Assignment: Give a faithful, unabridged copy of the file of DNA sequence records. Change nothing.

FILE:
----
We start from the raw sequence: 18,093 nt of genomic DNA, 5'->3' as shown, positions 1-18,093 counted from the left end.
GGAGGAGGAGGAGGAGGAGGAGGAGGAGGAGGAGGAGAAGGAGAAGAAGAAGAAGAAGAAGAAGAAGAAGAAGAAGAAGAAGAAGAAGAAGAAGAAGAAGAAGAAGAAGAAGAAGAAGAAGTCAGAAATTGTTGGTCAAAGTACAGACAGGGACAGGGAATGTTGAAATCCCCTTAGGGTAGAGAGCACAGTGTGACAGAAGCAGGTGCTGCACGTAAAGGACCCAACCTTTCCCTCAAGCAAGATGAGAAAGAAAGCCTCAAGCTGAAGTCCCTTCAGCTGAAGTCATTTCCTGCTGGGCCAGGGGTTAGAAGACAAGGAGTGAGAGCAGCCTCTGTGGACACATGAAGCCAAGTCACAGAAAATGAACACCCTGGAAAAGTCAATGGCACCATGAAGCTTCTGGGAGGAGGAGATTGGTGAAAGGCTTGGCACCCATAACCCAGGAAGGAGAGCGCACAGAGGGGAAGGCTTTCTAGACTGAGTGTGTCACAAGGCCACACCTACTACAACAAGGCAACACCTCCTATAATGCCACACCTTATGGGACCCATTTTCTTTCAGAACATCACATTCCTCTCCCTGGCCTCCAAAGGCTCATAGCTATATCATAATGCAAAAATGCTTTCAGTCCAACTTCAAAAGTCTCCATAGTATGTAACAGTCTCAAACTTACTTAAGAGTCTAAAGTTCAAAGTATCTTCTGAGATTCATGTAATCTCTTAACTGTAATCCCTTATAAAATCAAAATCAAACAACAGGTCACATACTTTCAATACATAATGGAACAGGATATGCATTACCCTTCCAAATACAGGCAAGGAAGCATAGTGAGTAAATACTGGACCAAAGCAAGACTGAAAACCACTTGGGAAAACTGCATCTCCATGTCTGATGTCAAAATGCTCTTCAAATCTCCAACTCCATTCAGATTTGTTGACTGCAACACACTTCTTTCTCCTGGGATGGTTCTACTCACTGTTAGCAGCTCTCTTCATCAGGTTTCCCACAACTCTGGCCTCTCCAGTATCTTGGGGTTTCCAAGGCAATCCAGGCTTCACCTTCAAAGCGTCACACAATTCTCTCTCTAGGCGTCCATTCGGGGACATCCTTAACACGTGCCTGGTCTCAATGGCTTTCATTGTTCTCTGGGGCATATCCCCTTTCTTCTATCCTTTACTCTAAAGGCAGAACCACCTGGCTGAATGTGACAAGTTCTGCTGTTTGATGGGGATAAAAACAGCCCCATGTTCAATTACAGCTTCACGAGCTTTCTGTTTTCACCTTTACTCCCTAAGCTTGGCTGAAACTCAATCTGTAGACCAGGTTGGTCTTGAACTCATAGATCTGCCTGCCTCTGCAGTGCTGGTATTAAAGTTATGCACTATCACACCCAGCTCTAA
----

We start from the raw sequence: 18,093 nt of genomic DNA, 5'->3' as shown, positions 1-18,093 counted from the left end.
GGAGGAGGAGGAGGAGGAGGAGGAGGAGGAGGAGGAGAAGGAGAAGAAGAAGAAGAAGAAGAAGAAGAAGAAGAAGAAGAAGAAGAAGAAGAAGAAGAAGAAGAAGAAGAAGAAGAAGAAGTCAGAAATTGTTGGTCAAAGTACAGACAGGGACAGGGAATGTTGAAATCCCCTTAGGGTAGAGAGCACAGTGTGACAGAAGCAGGTGCTGCACGTAAAGGACCCAACCTTTCCCTCAAGCAAGATGAGAAAGAAAGCCTCAAGCTGAAGTCCCTTCAGCTGAAGTCATTTCCTGCTGGGCCAGGGGTTAGAAGACAAGGAGTGAGAGCAGCCTCTGTGGACACATGAAGCCAAGTCACAGAAAATGAACACCCTGGAAAAGTCAATGGCACCATGAAGCTTCTGGGAGGAGGAGATTGGTGAAAGGCTTGGCACCCATAACCCAGGAAGGAGAGCGCACAGAGGGGAAGGCTTTCTAGACTGAGTGTGTCACAAGGCCACACCTACTACAACAAGGCAACACCTCCTATAATGCCACACCTTATGGGACCCATTTTCTTTCAGAACATCACATTCCTCTCCCTGGCCTCCAAAGGCTCATAGCTATATCATAATGCAAAAATGCTTTCAGTCCAACTTCAAAAGTCTCCATAGTATGTAACAGTCTCAAACTTACTTAAGAGTCTAAAGTTCAAAGTATCTTCTGAGATTCATGTAATCTCTTAACTGTAATCCCTTATAAAATCAAAATCAAACAACAGGTCACATACTTTCAATACATAATGGAACAGGATATGCATTACCCTTCCAAATACAGGCAAGGAAGCATAGTGAGTAAATACTGGACCAAAGCAAGACTGAAAACCACTTGGGAAAACTGCATCTCCATGTCTGATGTCAAAATGCTCTTCAAATCTCCAACTCCATTCAGATTTGTTGACTGCAACACACTTCTTTCTCCTGGGATGGTTCTACTCACTGTTAGCAGCTCTCTTCATCAGGTTTCCCACAACTCTGGCCTCTCCAGTATCTTGGGGTTTCCAAGGCAATCCAGGCTTCACCTTCAAAGCGTCACACAATTCTCTCTCTAGGCGTCCATTCGGGGACATCCTTAACACGTGCCTGGTCTCAATGGCTTTCATTGTTCTCTGGGGCATATCCCCTTTCTTCTATCCTTTACTCTAAAGGCAGAACCACCTGGCTGAATGTGACAAGTTCTGCTGTTTGATGGGGATAAAAACAGCCCCATGTTCAATTACAGCTTCACGAGCTTTCTGTTTTCACCTTTACTCCCTAAGCTTGGCTGAAACTCAATCTGTAGACCAGGTTGGTCTTGAACTCATAGATCTGCCTGCCTCTGCAGTGCTGGTATTAAAGTTATGCACTATCACACCCAGCTCTAA